Watson made the 1974 Western Open his first PGA Tour win and his second, perhaps predictably, came in the Byron Nelson Golf Classic in May, 1975.
Two months later he captured his first Major Championship, holing a 20-foot putt on the last green to tie Australian Jack Newton then winning the 18-hole play-off with a 71 to a 72 in The Open Championship at Carnoustie.
Four of his five Open Championships were won in Scotland and the next in 1977 took him centre stage as for the second time in three months - he had won his first Masters in April - Watson pushed Jack Nicklaus into second place. The “Duel in the Sun” at Turnberry in which Watson and Nicklaus went head for head, Watson prevailing by closing 65-65 to Nicklaus’s 65-66, was an epic encounter that captured the imagination of the world and, unquestionably, confirmed his emergence as the game’s dominant player of the time. Watson would win eight Majors - another Masters in 1981 when Nicklaus was second again, The Opens of 1980, 1982 and 1983, and the US Open in 1982 - and in all 39 US PGA Tour titles in addition to six PGA Players of the Year Awards.
Watson, regarded as the finest striker of the golf ball since Nicklaus, also possessed the ability to improvise shots and in that 1982 US Open at Pebble Beach one shot was quite breath-taking - a ‘touchy’ chip from knotted rough for a sensational two and for good measure he birdied the last to once more deny Nicklaus.
Nicklaus showed his respect as they walked off the 18th - “You little son of a gun; you’re something else. That was nice going. I’m really proud of you, and I’m pleased for you.” Watson says: “Playing head to head with Jack was what I dreamed it would be. Was Turnberry in 1977 the most exciting career moment of my life? Yes, with the exception maybe of Pebble Beach.”
Arguably there has not been two better losers in golf. Watson’s reverence for the game blended to his intelligence and imagination are distinctive qualities that set him apart as does his loyalty and his charity work. He has been a long-time supporter of the Children’s Mercy Hospital in Kansas City, Missouri. He co-founded the Bruce Edwards Foundation for ALS to raise funds to find a cure for the debilitating disease that claimed the life of his caddie and friend. He has played an enormous role in Clubs for Kids, the precursor to the First Tee in Kansas City for which Watson is the Chairman of the Advisory Board, and he participated in trips to Iraq to “deliver a little bit of home to the troops.”
Then in the sunset of his career Watson arrived at a potential curtain call. He had told his wife Hilary on the eve of The 2009 Open Championship at Turnberry that he had a good chance of winning. Four days of brilliant play brought him to within one hole of creating a unique piece of history as at the age of 59 he was set to rip-up the record books and in the process equal Harry Vardon’s record of six Opens. The golfing gods, however, decreed otherwise.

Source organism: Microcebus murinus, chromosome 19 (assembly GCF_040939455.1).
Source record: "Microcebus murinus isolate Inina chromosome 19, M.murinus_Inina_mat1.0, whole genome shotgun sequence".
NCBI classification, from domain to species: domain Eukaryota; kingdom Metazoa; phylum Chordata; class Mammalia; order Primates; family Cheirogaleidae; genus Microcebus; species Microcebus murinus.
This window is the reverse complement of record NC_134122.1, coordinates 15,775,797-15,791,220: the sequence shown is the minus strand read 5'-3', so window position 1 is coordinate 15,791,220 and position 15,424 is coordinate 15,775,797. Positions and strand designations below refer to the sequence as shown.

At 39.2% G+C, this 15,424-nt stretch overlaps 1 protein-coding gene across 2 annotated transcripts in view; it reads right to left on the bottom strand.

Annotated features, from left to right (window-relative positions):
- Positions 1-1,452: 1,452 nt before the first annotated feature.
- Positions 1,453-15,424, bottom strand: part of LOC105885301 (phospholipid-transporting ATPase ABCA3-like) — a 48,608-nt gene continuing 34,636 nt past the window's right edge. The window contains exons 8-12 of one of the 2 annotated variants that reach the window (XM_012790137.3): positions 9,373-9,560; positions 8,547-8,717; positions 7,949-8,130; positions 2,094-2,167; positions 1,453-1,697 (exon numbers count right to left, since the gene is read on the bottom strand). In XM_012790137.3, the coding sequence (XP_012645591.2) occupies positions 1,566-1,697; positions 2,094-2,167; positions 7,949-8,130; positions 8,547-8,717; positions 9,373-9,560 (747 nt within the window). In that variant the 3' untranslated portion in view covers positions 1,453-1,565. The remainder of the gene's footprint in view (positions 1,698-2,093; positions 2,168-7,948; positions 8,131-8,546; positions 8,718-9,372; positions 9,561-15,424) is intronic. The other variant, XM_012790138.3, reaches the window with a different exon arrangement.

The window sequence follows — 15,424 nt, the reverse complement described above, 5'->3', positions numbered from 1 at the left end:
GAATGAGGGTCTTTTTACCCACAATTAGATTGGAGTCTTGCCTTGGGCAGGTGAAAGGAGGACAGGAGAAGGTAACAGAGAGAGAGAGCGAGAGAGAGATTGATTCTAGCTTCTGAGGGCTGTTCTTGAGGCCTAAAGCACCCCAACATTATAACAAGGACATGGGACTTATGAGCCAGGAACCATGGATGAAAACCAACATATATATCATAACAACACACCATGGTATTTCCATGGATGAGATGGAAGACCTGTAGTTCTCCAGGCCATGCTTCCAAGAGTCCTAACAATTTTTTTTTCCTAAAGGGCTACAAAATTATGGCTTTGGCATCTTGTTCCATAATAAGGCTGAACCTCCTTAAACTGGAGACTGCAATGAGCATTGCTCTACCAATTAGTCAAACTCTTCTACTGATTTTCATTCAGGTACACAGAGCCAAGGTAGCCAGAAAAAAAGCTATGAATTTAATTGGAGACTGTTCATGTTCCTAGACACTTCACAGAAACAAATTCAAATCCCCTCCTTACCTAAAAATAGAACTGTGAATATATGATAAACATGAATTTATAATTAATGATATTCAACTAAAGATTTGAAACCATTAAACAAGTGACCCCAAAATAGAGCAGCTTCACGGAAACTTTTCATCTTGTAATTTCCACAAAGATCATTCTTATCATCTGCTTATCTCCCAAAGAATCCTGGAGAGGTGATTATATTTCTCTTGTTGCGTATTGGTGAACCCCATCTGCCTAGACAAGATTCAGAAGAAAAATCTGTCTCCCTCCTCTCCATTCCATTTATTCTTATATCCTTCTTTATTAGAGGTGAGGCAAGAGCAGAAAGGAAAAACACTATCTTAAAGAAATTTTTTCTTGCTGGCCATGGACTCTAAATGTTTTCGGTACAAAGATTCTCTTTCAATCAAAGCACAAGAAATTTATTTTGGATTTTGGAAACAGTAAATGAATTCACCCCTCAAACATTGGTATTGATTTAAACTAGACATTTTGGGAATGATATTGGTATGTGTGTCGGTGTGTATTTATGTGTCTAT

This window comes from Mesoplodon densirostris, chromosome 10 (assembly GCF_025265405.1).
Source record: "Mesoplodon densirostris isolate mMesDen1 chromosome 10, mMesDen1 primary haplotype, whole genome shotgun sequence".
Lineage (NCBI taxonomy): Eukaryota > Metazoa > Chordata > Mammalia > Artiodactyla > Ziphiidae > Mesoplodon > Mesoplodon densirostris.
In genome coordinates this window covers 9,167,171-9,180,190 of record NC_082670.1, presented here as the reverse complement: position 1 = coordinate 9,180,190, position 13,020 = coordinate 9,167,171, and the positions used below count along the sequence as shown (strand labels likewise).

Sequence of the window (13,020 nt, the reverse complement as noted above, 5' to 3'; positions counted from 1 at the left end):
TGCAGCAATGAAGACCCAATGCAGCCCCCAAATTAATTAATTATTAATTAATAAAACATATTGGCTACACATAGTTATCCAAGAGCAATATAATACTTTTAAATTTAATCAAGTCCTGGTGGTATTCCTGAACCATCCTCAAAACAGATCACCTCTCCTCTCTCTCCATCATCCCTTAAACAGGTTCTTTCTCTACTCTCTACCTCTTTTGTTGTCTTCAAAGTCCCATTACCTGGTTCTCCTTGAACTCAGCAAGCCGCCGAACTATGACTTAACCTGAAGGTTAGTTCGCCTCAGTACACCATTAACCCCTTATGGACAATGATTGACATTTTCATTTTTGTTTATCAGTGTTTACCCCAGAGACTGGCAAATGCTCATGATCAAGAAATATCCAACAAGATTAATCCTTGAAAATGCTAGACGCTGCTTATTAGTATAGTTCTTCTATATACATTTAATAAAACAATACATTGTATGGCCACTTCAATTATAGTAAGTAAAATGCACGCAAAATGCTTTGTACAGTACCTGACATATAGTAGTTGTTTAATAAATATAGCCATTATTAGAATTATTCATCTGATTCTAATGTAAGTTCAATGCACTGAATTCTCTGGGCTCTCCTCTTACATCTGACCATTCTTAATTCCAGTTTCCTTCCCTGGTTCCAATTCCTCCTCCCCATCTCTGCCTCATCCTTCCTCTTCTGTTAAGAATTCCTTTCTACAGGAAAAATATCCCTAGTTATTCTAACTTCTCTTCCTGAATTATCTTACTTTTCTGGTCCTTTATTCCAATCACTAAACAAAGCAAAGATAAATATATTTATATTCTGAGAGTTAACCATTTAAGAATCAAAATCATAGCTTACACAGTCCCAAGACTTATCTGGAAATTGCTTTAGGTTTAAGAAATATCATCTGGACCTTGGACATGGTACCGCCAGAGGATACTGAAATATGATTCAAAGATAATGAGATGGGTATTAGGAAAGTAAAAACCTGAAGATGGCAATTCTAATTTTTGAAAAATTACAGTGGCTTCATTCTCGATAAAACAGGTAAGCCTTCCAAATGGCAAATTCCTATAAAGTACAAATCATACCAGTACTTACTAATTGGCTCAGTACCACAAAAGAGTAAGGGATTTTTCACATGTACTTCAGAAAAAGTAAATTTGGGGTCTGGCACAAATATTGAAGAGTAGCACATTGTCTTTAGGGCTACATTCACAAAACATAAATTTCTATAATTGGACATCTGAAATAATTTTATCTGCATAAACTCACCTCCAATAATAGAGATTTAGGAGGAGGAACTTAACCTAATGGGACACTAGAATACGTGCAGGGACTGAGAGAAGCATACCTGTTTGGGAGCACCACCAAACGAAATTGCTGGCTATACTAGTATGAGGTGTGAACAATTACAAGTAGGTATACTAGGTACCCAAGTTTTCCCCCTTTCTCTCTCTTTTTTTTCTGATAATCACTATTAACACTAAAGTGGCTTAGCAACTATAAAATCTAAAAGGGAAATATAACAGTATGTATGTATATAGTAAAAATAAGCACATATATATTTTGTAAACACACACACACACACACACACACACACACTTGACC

Victory would have given Watson the opportunity to ride off into that sunset and retire to his farm on the outskirts of Kansas City. Instead he continued with the day job and in May, 2011, he became at the age of 61 the oldest player to win a Major Championship since the Senior Tour began by winning the Senior PGA Championship for his sixth Senior Major including the three Senior Open Championships (2003, 2005, 2007) he has won in Britain.
Now at the age of 65 years and 22 days on September 26, 2014, he will make history again by becoming the oldest Ryder Cup captain. This is because he is the right man for the job, the last winning American captain (1993) on British soil, an Ambassador to the game he cherishes, a man who commands the respect of all. His most memorable Ryder Cup moment remains the Opening Ceremony at Royal Lytham & St Annes in 1977 which he says was “spine-tingling to listen to Captain Dow Finsterwald’s speech introducing the players and to see the flags go up - I had never done that before and it affected me greatly.”
What transpired to take Watson back to Scotland, scene of four of the Open Championship triumphs, to lead the United States on, coincidently, a Jack Nicklaus designed course, can be attributed to the foresight of Ted Bishop, the PGA of America President, and the genius essayist Jim Huber who, sadly, is no longer with us. Bishop had read “Four Days in July,” Huber’s emotive account of Watson’s enthralling challenge for Open glory two months short of his 60th birthday, and decided that this was the man he wanted to lead them in 2014. So “Four Days in July” becomes “Three Days in September” and another special milestone in the life of Tom Watson.